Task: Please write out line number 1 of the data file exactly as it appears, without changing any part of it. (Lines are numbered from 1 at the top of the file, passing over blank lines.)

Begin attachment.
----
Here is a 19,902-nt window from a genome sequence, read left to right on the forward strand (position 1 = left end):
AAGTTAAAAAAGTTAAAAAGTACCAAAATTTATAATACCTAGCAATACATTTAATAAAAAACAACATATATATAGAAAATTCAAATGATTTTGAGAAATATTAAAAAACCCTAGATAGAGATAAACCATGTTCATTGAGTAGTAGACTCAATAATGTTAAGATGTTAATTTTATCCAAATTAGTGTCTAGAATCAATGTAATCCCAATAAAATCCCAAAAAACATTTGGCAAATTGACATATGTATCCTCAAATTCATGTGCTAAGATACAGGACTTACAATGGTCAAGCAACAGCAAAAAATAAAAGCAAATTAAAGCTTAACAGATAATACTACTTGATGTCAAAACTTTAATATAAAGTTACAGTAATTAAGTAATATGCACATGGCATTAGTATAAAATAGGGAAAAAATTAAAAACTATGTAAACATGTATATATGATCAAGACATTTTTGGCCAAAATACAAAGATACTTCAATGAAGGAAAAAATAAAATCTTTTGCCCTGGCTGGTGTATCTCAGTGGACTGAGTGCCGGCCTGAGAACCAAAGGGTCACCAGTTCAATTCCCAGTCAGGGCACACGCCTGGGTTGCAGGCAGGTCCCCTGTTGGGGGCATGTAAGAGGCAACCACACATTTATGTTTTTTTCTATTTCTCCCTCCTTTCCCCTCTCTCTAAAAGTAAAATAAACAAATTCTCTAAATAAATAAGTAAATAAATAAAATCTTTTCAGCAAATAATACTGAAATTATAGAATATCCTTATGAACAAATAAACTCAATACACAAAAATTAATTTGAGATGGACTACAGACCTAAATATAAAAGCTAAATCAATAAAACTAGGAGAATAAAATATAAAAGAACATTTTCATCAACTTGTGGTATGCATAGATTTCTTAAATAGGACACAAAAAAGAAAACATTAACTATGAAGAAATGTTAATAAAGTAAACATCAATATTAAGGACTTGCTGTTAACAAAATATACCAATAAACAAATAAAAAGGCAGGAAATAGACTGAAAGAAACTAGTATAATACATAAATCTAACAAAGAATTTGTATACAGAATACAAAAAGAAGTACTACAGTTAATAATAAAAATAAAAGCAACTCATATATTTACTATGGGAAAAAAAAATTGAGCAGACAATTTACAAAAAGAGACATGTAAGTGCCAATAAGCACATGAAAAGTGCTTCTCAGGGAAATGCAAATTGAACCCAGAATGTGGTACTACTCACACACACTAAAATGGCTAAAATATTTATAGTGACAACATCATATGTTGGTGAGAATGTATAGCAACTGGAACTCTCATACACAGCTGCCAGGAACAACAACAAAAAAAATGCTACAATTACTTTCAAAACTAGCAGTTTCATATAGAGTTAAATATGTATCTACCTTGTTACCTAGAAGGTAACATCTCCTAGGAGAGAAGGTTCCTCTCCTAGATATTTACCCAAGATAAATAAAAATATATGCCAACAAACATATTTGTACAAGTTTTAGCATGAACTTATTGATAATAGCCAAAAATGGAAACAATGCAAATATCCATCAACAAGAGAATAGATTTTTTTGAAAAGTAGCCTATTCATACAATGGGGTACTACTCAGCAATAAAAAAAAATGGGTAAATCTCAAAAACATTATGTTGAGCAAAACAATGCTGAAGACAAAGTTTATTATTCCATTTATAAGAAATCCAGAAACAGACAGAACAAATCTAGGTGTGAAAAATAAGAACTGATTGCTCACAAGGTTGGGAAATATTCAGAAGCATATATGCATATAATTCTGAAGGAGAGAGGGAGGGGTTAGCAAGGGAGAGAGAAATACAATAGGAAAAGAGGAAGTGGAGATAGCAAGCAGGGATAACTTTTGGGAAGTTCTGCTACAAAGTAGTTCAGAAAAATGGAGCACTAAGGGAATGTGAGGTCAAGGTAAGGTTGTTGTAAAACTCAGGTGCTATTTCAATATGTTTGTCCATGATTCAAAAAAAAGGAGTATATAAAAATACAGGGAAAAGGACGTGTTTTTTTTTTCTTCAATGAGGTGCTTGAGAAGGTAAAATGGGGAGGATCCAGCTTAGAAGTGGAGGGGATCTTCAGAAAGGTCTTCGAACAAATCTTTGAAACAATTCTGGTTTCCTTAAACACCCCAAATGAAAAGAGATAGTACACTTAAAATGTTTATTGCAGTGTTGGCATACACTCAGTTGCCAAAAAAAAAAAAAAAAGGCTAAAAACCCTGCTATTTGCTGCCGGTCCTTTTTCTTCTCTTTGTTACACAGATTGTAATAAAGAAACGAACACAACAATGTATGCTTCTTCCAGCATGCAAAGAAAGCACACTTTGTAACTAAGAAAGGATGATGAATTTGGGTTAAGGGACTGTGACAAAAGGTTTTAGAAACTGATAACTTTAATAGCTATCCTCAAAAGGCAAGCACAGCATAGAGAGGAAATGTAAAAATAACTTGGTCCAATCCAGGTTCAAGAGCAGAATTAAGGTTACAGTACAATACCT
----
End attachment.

Here is a 19,902-nt window from a genome sequence, read left to right on the forward strand (position 1 = left end):